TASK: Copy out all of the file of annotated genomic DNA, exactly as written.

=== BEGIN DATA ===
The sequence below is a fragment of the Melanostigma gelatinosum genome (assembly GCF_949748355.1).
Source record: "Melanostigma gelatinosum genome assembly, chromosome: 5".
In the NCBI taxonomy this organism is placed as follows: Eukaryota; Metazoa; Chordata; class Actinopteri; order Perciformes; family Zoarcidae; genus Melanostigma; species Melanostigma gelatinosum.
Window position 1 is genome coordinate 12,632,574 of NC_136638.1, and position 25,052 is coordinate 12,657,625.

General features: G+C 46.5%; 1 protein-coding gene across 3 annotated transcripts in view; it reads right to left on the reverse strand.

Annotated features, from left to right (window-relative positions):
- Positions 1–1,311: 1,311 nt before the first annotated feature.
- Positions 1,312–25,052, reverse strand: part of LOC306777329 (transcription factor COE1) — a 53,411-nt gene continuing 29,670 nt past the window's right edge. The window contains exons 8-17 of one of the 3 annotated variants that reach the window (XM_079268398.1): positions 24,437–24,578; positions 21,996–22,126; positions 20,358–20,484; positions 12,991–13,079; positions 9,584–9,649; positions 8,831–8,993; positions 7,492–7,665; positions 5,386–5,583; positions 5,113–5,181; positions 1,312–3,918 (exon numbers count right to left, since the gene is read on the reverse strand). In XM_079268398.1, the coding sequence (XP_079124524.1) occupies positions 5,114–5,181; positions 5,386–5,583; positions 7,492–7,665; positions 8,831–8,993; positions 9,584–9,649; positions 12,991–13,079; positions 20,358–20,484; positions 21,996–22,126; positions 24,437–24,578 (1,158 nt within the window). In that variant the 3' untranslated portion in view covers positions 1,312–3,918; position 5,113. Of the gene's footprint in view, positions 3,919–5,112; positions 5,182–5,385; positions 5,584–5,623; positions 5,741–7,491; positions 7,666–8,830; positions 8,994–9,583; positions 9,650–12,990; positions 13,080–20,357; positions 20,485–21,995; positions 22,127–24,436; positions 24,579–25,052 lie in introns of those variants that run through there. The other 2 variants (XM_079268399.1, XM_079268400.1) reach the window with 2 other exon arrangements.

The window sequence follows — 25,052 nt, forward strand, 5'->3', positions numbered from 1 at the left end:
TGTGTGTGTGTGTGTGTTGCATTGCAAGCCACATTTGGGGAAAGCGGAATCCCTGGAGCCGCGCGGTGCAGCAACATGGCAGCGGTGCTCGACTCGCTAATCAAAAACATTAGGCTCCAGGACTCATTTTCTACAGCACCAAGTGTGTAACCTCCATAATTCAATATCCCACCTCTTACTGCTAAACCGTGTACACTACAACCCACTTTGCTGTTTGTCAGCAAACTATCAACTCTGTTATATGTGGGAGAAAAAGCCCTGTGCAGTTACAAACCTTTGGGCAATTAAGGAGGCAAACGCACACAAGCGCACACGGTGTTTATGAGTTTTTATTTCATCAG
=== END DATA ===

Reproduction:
The sequence below is a fragment of the Melanostigma gelatinosum genome (assembly GCF_949748355.1).
Source record: "Melanostigma gelatinosum genome assembly, chromosome: 5".
In the NCBI taxonomy this organism is placed as follows: Eukaryota; Metazoa; Chordata; class Actinopteri; order Perciformes; family Zoarcidae; genus Melanostigma; species Melanostigma gelatinosum.
Window position 1 is genome coordinate 12,632,574 of NC_136638.1, and position 25,052 is coordinate 12,657,625.

General features: G+C 46.5%; 1 protein-coding gene across 3 annotated transcripts in view; it reads right to left on the reverse strand.

Annotated features, from left to right (window-relative positions):
- Positions 1–1,311: 1,311 nt before the first annotated feature.
- Positions 1,312–25,052, reverse strand: part of LOC306777329 (transcription factor COE1) — a 53,411-nt gene continuing 29,670 nt past the window's right edge. The window contains exons 8-17 of one of the 3 annotated variants that reach the window (XM_079268398.1): positions 24,437–24,578; positions 21,996–22,126; positions 20,358–20,484; positions 12,991–13,079; positions 9,584–9,649; positions 8,831–8,993; positions 7,492–7,665; positions 5,386–5,583; positions 5,113–5,181; positions 1,312–3,918 (exon numbers count right to left, since the gene is read on the reverse strand). In XM_079268398.1, the coding sequence (XP_079124524.1) occupies positions 5,114–5,181; positions 5,386–5,583; positions 7,492–7,665; positions 8,831–8,993; positions 9,584–9,649; positions 12,991–13,079; positions 20,358–20,484; positions 21,996–22,126; positions 24,437–24,578 (1,158 nt within the window). In that variant the 3' untranslated portion in view covers positions 1,312–3,918; position 5,113. Of the gene's footprint in view, positions 3,919–5,112; positions 5,182–5,385; positions 5,584–5,623; positions 5,741–7,491; positions 7,666–8,830; positions 8,994–9,583; positions 9,650–12,990; positions 13,080–20,357; positions 20,485–21,995; positions 22,127–24,436; positions 24,579–25,052 lie in introns of those variants that run through there. The other 2 variants (XM_079268399.1, XM_079268400.1) reach the window with 2 other exon arrangements.

The window sequence follows — 25,052 nt, forward strand, 5'->3', positions numbered from 1 at the left end:
TGTGTGTGTGTGTGTGTTGCATTGCAAGCCACATTTGGGGAAAGCGGAATCCCTGGAGCCGCGCGGTGCAGCAACATGGCAGCGGTGCTCGACTCGCTAATCAAAAACATTAGGCTCCAGGACTCATTTTCTACAGCACCAAGTGTGTAACCTCCATAATTCAATATCCCACCTCTTACTGCTAAACCGTGTACACTACAACCCACTTTGCTGTTTGTCAGCAAACTATCAACTCTGTTATATGTGGGAGAAAAAGCCCTGTGCAGTTACAAACCTTTGGGCAATTAAGGAGGCAAACGCACACAAGCGCACACGGTGTTTATGAGTTTTTATTTCATCAG